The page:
After seating a jury Monday, the trial of a man accused of helping his brothers run away from their Prince of Wales Island home continued Tuesday in Ketchikan Superior Court.
The boys were 11 and 13 when their mother reported them missing from Thorne Bay on June 2, 2011. The boys, Toby and Jacob Simmermeyer, were found more than eight months later trying to get off a ferry in Bellingham, Wash., with no IDs and no tickets.
The mother, Laura Swanson, accuses both her ex-husband, John Mathis Sr., and her oldest son, John Mathis Jr., of helping the boys. The son is now on trial in Ketchikan Superior Court for felony charges of custodial interference, contributing to a delinquent minor runaway, and misdemeanor theft: In other words, for helping the boys run away from home.
The main argument lies in whether the boys ran away themselves while their big brother occasionally checked up on them, or whether John Mathis Jr. helped keep the boys from their mother, who had full custody.
In opening arguments, Prosecutor Steven West argued that John Mathis Jr. both concealed the boys’ location, and used his position as an assistant ticket-taker aboard a ferry to get his two younger brothers down to Washington.
West claimed Mathis Jr. must have helped, because there were no records of the boys purchasing tickets in Ketchikan or in Haines, where the boys told officers they boarded. West argues that the only reason they were caught was because Mathis was stuck in court on a subpoena related to this case.
Mathis Junior had been summoned to give information on the disappearance of his brothers. This took longer than expected so West says Mathis was unable to join his brothers on the ferry.
“He got to the courthouse here at about 1 o’clock, shortly after the two had to have boarded the ferry there, came to the courthouse, and the hearing took a little longer and he was here until 5 o’clock and the ferry sailed at 3 o’clock, so he missed the ferry,” West said.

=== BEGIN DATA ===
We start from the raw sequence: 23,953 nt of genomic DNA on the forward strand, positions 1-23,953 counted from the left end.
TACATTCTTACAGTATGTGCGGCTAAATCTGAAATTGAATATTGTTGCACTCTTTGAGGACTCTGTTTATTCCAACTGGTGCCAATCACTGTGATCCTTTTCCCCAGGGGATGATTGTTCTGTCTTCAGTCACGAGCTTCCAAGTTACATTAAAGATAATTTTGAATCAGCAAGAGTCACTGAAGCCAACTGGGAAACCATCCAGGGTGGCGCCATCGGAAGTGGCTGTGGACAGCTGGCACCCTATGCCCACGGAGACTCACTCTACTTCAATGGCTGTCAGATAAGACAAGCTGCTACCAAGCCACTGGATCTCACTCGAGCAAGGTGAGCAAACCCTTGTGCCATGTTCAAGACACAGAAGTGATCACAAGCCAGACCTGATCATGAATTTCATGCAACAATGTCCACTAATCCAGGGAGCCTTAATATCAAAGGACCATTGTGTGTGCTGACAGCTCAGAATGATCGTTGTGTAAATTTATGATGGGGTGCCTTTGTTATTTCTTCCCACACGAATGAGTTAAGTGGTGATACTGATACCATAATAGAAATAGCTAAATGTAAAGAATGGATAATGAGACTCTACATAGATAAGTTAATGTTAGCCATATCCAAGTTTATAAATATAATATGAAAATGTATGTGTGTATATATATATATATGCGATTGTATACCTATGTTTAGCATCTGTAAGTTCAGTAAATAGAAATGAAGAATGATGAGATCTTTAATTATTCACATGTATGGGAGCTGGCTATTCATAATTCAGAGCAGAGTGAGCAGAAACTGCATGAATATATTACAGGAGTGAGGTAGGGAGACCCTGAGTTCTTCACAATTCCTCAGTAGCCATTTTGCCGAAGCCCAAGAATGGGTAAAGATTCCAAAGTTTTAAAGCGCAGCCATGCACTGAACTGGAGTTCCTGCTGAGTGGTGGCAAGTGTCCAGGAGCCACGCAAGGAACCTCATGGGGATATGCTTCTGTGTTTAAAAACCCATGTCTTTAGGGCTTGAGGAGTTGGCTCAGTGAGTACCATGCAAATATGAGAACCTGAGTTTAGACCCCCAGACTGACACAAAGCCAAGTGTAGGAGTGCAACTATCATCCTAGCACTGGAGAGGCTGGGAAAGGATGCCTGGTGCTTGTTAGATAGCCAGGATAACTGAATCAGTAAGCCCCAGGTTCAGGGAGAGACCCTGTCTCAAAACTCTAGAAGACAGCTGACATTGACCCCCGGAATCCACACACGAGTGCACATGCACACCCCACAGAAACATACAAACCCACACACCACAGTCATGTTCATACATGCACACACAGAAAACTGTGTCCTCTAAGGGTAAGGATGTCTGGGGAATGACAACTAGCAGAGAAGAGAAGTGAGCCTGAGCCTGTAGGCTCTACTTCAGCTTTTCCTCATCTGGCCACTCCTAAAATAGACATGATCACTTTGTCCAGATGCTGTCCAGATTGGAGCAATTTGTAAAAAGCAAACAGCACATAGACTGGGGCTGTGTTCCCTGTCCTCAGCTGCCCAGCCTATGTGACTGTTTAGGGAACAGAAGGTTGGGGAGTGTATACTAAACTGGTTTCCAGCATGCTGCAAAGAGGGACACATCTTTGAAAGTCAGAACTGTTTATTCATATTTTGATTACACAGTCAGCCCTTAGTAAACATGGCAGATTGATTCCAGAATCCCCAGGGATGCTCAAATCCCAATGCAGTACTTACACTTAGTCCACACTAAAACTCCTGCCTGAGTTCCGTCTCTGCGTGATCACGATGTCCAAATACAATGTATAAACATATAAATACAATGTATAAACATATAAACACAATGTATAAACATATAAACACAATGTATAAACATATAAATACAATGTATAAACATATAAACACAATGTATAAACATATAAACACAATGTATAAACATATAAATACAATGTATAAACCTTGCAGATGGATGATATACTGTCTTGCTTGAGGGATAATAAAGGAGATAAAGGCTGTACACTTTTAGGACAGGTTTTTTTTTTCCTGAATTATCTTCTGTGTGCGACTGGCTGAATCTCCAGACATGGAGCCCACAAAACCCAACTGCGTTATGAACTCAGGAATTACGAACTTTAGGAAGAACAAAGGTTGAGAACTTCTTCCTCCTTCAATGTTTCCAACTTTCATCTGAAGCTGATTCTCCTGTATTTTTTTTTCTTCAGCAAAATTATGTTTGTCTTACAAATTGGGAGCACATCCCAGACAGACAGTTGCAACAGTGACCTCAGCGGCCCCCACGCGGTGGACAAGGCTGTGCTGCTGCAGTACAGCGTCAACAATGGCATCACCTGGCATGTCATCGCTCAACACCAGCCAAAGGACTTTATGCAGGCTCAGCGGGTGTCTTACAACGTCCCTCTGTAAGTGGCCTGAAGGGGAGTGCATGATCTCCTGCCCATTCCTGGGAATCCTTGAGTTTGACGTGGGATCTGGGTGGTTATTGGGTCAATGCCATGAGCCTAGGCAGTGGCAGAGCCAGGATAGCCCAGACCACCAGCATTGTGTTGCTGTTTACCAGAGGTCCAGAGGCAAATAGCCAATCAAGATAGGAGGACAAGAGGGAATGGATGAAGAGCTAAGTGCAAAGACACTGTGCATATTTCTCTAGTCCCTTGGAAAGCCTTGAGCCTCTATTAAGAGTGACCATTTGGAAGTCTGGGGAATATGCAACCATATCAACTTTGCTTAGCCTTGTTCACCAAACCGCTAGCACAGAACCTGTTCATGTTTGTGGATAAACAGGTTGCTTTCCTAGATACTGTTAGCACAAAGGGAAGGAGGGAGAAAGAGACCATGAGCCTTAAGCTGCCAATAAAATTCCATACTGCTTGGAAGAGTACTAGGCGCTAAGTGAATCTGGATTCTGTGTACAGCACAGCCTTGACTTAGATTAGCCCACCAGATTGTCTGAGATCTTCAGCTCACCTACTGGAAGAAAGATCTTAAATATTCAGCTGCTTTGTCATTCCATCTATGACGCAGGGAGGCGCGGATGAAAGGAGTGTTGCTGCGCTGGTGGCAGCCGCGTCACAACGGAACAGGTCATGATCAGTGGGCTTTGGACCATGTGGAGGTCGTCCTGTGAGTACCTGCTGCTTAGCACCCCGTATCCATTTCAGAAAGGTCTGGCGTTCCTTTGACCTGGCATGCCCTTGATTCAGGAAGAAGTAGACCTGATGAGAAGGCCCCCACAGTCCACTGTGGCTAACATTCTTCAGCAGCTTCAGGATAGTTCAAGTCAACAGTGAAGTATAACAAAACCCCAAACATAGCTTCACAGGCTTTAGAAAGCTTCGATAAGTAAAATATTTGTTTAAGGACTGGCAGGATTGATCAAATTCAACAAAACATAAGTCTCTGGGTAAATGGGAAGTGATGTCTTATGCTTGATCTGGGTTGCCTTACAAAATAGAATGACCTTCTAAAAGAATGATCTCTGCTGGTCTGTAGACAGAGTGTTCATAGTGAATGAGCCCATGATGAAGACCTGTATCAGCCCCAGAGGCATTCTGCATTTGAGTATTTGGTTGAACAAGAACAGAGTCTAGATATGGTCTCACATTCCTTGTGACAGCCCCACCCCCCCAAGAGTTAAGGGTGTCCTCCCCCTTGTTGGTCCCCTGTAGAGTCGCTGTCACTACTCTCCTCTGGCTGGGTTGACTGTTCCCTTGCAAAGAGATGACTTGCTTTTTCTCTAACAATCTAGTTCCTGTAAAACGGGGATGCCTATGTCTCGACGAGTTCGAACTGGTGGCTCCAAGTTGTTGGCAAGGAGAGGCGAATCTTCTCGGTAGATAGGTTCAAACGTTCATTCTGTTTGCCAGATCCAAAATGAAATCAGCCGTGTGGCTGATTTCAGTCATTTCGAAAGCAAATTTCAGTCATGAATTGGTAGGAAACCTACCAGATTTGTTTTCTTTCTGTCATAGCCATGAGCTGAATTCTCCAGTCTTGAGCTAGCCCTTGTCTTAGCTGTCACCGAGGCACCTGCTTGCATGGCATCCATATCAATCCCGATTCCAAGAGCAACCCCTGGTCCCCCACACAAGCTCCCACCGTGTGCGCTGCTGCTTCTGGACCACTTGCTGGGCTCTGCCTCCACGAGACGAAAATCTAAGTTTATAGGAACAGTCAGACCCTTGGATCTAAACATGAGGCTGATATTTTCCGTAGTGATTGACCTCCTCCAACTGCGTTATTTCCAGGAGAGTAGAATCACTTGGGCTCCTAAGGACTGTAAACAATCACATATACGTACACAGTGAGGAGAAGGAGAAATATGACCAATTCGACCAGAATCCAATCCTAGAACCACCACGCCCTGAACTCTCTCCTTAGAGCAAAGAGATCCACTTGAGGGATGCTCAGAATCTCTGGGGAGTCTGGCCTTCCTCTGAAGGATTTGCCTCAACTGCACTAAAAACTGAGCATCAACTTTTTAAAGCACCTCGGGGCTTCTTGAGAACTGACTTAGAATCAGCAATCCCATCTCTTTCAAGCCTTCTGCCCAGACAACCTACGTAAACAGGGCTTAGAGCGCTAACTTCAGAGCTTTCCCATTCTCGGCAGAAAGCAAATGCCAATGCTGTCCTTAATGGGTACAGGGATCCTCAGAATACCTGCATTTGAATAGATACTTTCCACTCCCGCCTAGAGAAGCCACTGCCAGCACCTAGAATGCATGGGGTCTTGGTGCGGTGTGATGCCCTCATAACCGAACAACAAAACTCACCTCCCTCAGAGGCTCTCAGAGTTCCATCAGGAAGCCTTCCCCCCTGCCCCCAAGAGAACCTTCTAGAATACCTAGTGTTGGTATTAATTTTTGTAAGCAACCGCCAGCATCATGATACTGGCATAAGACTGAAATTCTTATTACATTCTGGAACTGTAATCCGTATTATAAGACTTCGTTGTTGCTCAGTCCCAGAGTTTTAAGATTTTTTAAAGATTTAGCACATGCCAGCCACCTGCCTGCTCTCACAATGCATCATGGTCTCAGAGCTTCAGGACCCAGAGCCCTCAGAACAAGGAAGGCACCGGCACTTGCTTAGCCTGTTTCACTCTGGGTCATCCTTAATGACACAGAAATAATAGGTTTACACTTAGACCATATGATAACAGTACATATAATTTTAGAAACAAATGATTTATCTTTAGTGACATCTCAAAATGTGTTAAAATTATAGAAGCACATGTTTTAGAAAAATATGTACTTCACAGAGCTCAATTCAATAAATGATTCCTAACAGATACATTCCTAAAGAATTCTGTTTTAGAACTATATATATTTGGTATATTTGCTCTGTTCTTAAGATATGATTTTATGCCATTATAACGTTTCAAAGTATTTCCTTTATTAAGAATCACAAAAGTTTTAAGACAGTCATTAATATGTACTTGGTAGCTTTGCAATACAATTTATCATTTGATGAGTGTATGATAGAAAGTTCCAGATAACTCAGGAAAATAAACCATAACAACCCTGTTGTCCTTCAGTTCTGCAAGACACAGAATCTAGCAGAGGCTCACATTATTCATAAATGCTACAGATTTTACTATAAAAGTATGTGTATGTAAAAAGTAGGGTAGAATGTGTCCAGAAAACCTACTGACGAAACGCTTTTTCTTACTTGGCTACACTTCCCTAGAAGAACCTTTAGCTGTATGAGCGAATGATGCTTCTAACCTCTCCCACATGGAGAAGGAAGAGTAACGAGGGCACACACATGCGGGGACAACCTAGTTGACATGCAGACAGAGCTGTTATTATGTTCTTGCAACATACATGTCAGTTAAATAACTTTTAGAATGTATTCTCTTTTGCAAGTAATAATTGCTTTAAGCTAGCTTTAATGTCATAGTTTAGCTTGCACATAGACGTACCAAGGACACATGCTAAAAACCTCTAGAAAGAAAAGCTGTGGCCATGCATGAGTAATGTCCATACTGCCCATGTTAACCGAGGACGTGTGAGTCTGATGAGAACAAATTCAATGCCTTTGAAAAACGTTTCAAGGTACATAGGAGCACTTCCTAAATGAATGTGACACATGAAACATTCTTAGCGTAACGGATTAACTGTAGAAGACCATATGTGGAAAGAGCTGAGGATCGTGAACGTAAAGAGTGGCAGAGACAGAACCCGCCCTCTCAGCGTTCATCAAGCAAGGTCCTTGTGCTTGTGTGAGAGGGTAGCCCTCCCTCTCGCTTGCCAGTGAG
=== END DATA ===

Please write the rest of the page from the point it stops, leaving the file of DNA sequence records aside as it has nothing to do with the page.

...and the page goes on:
Defense attorney Rex Butler argues that Mathis didn’t help the boys onto the ferry, as he was constantly shadowed by supervisors, and that the boys ran away unassisted as they had done a few of times before.
Butler says the reason they ran is because they were afraid of their mother, who Butler accuses of abusing the boys both physically and mentally, to the point where they saw no other option. He asked the mother, Laura Swanson, about those allegations. Here’s her response, followed by an exchange of questions:
Swanson: “Jacob was a very willful child.”
Butler: “Did you punch him?”
Butler: “Strike him?”
Swanson: “Spanks, yes.”
Butler: “Throw things at him?
Swanson: “Yes I did throw things once in a while.”
Butler: “Well you would hit him with things, right?”
Swanson: “I’d never mean to hit him with it.”
Butler: “Well if you threw things at his, eventually you were going to him him. Sounds like you meant to hit him. Book? You’d throw books at him, wouldn’t you?”
Butler: “What would you throw at him?”
Swanson: “I might have something in my hand while we’re in the middle of a big argument and I might go ‘kchwoo’ like that.”
Butler: “Like a pan?”
Butler: “A hammer?”
Swanson: “I did let go of a hammer once.”
Butler: “And you hit him in the head with it?”
Swanson: “No, I grazed him. I didn’t mean to hit him. I apologized immediately after. I’m not the kind of “person that goes out to hurt her kids.”
What is known is that the boys had contact with the defendant and their father through phones found in their possession. But the question remains if John Mathis Jr., the older brother, broke the law by keeping their location a secret and helping them escape.
The father is facing similar charges in a pending case.
The John Mathis Jr. trial continues Wednesday at 8:30 a.m. and is expected to last through Thursday.